THE MYTH OF QUIETISM

The School of Quietism, a coinage Professor Silliman partially ripped from Poe, supposedly represents the smug, reactionary mainstream, what Professor Bernstein, fresh out of Harvard (philosophy) used to call “Official Verse Culture.” 

The SoQ, to these professors and their followers, is the great nemesis to all progressive “movements,” avant-garde experimentation, modernist, post-modernist, post-post-modernist, flights, spiraling, downward into the lower regions of Creative Writing Workshop hell, where such texts as American Hybrid (Iowa, say “hello” to Brown!) greet the sad victim.

The binary of Quietism v. Avant-garde is an outrageous falsehood that would matter if there were still a pulse on the American poetry scene—last time we checked, there was none—so Scarriet will have to step in and pretend to care, for we do take a malevolent delight in stirring things up. 

The educated person seriously interested in pedagogy and history who studies the ethical, sociological, aesthetic, philosophical issues of American poetry cannot help but laugh at the notion that the American avant garde is “progressive.”  How is the American poetry avant-garde, in any of its forms, “progressive?”   One must be a complete ass to believe this.

The history of modernist poetry: Ezra Pound, T.S. Eliot, Ford Madox Ford, Allen Tate, Robert Lowell, Elizabeth Bishop, is not even faintly “progressive.”  To point fingers at some of these writers as “Quietists” misses the whole point; the label is without merit; it doesn’t matter which side of the radical line one is on.  The Quietist label of Silliman’s is pure mystification. 

A literature which is incoherent, incomprehensible, and not in the least amusing or interesting to anyone, except a few professors, is not “progressive.”   One cannot be “progressive” while befuddling and confusing the downtrodden, the middle class, and 99.9 % of the highly educated.

Even admirers of  The Red Wheel Barrow, The Cantos, Finnegan’s Wake, the Maximus Poems, and LangPo admit these works are not improvements on the Divine Comedy, Paradise Lost, or A Midsummer Night’s Dream; they reflect a change of taste over time.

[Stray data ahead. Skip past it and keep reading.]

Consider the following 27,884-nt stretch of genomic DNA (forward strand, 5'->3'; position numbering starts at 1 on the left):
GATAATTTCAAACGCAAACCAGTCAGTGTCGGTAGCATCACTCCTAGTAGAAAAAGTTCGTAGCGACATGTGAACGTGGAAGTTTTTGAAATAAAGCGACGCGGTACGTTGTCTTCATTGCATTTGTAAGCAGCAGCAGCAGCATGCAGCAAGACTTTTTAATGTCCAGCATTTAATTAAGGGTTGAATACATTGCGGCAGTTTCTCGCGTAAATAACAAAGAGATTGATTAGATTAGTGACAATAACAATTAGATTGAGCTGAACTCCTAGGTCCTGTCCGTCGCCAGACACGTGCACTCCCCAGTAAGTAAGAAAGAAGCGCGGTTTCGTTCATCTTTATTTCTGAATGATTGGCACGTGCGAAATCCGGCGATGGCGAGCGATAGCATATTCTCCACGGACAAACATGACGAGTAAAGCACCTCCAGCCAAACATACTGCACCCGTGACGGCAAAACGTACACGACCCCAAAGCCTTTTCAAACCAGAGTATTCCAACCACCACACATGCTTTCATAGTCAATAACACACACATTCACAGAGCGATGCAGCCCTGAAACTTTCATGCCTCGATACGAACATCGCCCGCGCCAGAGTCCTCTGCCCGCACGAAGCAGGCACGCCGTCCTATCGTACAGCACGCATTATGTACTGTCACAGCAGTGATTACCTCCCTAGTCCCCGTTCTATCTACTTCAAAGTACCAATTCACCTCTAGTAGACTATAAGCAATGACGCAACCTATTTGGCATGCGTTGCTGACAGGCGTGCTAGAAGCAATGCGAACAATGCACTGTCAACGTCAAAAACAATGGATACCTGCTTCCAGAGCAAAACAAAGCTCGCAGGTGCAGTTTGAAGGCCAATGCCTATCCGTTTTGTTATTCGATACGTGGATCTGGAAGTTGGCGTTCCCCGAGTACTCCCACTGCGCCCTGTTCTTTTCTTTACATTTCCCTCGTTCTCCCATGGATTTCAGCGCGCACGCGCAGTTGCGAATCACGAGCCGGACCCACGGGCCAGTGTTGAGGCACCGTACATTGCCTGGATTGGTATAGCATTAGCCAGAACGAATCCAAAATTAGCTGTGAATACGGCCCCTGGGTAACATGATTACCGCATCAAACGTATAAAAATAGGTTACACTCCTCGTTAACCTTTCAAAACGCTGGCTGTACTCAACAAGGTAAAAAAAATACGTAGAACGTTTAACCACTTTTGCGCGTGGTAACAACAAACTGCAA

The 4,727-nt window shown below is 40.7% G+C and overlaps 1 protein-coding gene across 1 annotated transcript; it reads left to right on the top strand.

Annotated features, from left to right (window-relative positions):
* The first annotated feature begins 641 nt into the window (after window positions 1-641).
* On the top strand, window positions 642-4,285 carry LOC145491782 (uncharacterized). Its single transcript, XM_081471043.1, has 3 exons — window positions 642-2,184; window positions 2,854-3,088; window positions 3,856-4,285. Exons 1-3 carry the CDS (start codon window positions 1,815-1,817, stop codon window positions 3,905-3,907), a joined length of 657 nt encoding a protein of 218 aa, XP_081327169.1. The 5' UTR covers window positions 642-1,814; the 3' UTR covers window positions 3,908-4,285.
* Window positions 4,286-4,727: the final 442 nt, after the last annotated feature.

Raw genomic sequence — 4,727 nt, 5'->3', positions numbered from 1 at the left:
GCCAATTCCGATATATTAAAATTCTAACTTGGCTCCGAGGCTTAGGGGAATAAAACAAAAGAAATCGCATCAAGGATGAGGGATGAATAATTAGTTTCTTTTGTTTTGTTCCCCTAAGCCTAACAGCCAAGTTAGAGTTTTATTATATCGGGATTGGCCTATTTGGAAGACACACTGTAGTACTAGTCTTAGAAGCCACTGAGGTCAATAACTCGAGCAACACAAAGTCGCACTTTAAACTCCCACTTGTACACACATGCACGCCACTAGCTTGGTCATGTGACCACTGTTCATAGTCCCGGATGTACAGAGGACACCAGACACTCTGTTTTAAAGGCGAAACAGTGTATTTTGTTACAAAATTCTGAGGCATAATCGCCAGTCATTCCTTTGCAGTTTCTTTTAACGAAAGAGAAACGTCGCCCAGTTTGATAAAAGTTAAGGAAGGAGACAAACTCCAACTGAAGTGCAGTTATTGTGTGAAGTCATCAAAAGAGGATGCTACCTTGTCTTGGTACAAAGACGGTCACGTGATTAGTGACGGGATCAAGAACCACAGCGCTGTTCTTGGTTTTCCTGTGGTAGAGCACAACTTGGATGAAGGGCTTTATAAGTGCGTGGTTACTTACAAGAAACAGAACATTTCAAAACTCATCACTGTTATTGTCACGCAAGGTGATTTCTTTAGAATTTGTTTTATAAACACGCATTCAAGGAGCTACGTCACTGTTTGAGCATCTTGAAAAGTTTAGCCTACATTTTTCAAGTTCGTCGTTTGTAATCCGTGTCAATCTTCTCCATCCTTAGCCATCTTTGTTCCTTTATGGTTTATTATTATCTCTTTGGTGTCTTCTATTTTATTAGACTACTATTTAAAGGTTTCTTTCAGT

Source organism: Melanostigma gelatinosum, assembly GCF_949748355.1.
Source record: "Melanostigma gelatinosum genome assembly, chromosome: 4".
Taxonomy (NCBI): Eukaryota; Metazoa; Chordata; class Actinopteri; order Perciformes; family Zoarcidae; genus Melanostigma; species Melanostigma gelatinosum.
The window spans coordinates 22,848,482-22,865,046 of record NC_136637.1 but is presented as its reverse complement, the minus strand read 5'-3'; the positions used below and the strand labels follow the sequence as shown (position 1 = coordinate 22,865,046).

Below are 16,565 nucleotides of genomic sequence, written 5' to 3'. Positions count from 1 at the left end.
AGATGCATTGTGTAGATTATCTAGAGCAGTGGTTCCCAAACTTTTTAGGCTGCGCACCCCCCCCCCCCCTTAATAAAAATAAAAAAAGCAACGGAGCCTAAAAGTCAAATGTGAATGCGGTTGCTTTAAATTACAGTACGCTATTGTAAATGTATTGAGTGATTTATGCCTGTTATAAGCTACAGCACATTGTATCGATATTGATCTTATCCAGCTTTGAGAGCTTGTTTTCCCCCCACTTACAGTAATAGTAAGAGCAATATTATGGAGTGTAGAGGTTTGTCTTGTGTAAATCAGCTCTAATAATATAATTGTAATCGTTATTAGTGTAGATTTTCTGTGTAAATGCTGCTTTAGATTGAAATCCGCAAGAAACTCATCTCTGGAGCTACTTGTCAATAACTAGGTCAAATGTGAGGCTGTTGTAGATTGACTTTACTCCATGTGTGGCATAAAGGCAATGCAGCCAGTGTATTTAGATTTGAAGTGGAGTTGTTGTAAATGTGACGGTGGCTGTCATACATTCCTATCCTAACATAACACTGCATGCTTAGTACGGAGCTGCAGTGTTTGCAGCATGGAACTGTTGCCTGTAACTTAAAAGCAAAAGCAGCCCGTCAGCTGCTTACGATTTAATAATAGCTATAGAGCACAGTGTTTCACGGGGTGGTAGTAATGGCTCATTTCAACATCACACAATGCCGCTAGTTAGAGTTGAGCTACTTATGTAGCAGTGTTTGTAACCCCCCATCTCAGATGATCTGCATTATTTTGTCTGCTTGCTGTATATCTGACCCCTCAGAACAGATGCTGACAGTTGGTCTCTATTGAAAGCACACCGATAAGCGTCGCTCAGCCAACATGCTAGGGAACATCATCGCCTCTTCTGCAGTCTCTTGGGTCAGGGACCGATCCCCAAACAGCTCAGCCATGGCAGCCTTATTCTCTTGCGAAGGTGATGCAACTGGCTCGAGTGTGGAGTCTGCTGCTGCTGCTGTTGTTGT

Progress requires improvement.

Yet “progressive” is automatically linked to every inanity which flies under the banner of  “manifesto” or “movement,”  save those asserted as “new,” such as the New Formalism, a milk-and-water attempt that is retrograde on account of its weak and pedantic nature. 

But so are avant-garde movements in American poetry retrograde,  and for precisely the same reason. 

The “progressive” nomenclature is a con, for no measurable “improvement” exists.  Decreasing accessibility, coherence, beauty, popularity, excitement, and literacy in Letters cannot, in any shape, excuse, or form, be termed “progressive.” 

What sort of “progress” can be asserted?  Material?  Scientific?  Social? 

No, no, and no.

So the next time you hear some avant clown referring to themselves as “progressive,” wag your finger at them and say, “No, no, no…”

Asinus asinum fricat.

10 Comments

  1. thomasbrady said,

    January 25, 2010 at 6:03 pm

    Ron Silliman (from his blog today) tries his hand at English:

    “Actualism’s premise was that there was nothing inherently New York about the New York School & that it could be transplanted straight to the West Coast without much in the way of rethinking the project. The one person who really had that vision, and the charisma & intelligence to pull it off, was Gray, but he arrived in San Francisco fairly early in the 1970s already thoroughly addicted to alcohol, and his time in the Bay Area makes Leaving Las Vegas look like Alvin & the Chipmunks. One or two attempts at collaborating with Darrell & realizing that the gallon of red wine next to the typewriter was as important as the typewriter were enough to scare me off.

    The hidden assumption behind that premise, of course, is that the map of the territory as outlined by the Allen anthology, The New American Poetry, was more or less a fixed landscape. I have no doubt that it was traumatic for anybody who bought into any variant of that vision that way to discover a new group of poets who were both off that map & yet engaged with it had shown up like a volcano in downtown LA.”

    That second paragraph, especially, makes one wonder if Silliman isn’t drinking red wine…what is he drinking?